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Paul Gonsalves: Tell It the Way It Is!

Familiar to stateside collectors are the Impulse! albums, Tell It the Way It Is! and Cleopatra-Feelin’ Jazzy, which were recorded in September and May 1963, respectively. This CD compilation opens with the Tell It… session, which brings together a personnel including Gonsalves, Hodges, Nance (who doubles on violin on “Duke’s Place”), trumpeter Rolf Ericson, a well-qualified Ellingtonian at that time, pianist Walter Bishop Jr., bassist and “Duke’s Place” vocalist Ernie Shepard and drummer Osie Johnson.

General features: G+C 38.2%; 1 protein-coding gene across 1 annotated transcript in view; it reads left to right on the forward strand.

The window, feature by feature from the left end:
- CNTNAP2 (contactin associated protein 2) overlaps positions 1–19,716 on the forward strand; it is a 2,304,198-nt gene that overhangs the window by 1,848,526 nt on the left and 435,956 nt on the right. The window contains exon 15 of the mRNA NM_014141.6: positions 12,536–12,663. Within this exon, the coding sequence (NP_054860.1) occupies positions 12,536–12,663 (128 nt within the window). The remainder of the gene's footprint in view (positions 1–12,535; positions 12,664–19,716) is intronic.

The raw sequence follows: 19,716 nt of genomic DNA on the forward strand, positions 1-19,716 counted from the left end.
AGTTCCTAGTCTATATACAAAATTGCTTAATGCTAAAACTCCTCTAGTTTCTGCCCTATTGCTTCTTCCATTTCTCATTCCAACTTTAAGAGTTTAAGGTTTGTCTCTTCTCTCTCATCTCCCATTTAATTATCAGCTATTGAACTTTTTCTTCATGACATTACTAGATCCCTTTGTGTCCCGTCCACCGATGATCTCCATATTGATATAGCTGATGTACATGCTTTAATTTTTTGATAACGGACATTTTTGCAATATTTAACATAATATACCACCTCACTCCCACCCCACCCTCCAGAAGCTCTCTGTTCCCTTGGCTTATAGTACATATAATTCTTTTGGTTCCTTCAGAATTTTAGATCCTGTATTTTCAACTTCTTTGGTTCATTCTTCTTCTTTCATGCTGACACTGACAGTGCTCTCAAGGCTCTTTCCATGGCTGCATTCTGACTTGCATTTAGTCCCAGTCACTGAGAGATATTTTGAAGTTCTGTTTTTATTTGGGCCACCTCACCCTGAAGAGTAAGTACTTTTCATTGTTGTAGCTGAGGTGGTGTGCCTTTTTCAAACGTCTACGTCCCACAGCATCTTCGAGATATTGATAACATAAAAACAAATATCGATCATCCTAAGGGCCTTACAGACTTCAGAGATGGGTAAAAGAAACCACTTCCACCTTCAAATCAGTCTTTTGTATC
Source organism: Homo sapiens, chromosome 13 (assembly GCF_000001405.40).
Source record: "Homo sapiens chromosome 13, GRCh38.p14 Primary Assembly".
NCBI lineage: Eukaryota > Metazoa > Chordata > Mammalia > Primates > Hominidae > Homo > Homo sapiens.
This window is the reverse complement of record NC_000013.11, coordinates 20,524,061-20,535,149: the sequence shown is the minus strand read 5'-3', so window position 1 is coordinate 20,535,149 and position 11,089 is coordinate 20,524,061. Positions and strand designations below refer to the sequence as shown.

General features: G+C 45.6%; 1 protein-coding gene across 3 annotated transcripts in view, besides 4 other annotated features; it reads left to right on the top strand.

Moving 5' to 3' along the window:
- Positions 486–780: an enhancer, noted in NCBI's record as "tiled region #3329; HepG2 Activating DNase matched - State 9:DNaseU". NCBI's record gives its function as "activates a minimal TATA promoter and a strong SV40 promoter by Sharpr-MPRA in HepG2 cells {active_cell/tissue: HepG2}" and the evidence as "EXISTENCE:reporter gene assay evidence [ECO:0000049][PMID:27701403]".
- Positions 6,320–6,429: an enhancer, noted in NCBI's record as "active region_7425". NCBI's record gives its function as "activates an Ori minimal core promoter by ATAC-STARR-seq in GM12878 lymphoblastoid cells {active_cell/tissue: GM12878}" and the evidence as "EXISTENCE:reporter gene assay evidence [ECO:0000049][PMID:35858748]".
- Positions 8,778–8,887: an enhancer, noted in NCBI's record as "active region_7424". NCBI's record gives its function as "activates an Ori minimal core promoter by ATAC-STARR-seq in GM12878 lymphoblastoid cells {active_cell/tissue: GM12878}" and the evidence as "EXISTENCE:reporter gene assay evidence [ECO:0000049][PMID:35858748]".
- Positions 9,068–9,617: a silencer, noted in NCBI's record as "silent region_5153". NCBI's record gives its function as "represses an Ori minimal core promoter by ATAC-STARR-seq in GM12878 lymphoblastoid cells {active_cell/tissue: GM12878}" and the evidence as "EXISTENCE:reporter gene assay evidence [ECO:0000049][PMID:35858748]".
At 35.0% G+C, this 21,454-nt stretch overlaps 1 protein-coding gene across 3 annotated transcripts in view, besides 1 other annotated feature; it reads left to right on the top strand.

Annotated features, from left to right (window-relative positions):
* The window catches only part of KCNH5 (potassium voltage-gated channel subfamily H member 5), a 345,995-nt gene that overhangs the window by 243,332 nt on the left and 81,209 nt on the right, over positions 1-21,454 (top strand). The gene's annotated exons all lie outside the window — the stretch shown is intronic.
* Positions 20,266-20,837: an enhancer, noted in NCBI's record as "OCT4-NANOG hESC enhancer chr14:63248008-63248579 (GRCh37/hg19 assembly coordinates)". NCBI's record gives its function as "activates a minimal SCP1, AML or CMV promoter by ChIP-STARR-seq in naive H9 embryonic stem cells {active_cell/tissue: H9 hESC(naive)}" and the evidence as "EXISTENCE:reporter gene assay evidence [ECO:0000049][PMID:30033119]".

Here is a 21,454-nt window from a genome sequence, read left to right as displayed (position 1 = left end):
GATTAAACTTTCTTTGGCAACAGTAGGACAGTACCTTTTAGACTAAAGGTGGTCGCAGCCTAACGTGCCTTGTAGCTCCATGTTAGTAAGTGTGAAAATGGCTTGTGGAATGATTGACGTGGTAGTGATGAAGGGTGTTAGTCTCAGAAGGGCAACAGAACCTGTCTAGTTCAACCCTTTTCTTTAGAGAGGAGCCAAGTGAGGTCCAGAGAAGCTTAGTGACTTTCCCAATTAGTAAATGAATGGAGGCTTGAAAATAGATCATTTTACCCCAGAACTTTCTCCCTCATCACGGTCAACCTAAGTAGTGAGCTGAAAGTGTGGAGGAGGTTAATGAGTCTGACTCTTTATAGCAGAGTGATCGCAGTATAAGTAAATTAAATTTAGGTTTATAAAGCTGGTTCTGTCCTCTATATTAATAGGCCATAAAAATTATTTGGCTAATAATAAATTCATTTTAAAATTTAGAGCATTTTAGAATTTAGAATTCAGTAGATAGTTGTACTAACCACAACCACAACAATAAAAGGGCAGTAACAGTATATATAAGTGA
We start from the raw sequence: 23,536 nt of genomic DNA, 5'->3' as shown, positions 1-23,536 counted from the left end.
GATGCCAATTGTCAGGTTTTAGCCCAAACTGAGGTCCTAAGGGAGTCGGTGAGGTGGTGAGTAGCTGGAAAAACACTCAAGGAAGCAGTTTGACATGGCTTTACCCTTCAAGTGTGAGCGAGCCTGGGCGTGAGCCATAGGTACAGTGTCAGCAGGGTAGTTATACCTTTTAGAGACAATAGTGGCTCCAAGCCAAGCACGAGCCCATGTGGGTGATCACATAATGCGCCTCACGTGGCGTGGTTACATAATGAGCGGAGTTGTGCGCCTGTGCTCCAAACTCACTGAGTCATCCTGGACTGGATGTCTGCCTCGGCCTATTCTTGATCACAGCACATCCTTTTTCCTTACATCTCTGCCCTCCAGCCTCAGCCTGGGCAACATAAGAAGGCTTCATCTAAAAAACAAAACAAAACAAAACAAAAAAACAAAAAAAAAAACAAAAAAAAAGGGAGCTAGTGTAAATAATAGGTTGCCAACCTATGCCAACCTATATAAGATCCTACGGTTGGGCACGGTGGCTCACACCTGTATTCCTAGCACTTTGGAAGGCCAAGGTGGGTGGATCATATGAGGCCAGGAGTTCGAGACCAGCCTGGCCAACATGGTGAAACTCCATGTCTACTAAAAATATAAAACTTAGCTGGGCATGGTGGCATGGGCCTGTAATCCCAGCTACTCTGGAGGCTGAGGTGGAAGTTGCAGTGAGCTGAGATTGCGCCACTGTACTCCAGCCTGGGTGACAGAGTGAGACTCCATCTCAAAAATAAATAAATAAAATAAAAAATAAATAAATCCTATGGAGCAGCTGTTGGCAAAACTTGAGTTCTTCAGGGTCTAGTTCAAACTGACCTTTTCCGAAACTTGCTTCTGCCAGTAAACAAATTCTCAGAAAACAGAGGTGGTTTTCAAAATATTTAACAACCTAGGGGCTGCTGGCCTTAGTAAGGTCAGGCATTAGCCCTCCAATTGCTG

The lushly romantic, breathy sound that Gonsalves derived from his models, Ben Webster and Lucky Thompson, receives no competition from Hodges or any other hornman on the Cleopatra album, which was obviously conceived in response to the then vastly over-hyped, four-hour-long but visually breathtaking movie. Gonsalves is as lavishly self-indulgent in his tonal sensuality as was the beautiful Taylor in her evocation of the most opulent and politically ambitious tramp in history. Two of film composer Alex North’s themes, “Caesar and Cleopatra” and “Antony and Cleopatra,” open the proceedings, which then turn to such straightahead in-house originals as Burrell’s “Bluz for Liz” and “Cleo’s Asp,” Gonsalves’ “Cleo’s Blues,” “Ellington’s “Action In Alexandria,” which had been written expressly for the tenorman, and Albam’s “Cleopatra’s Lament.”

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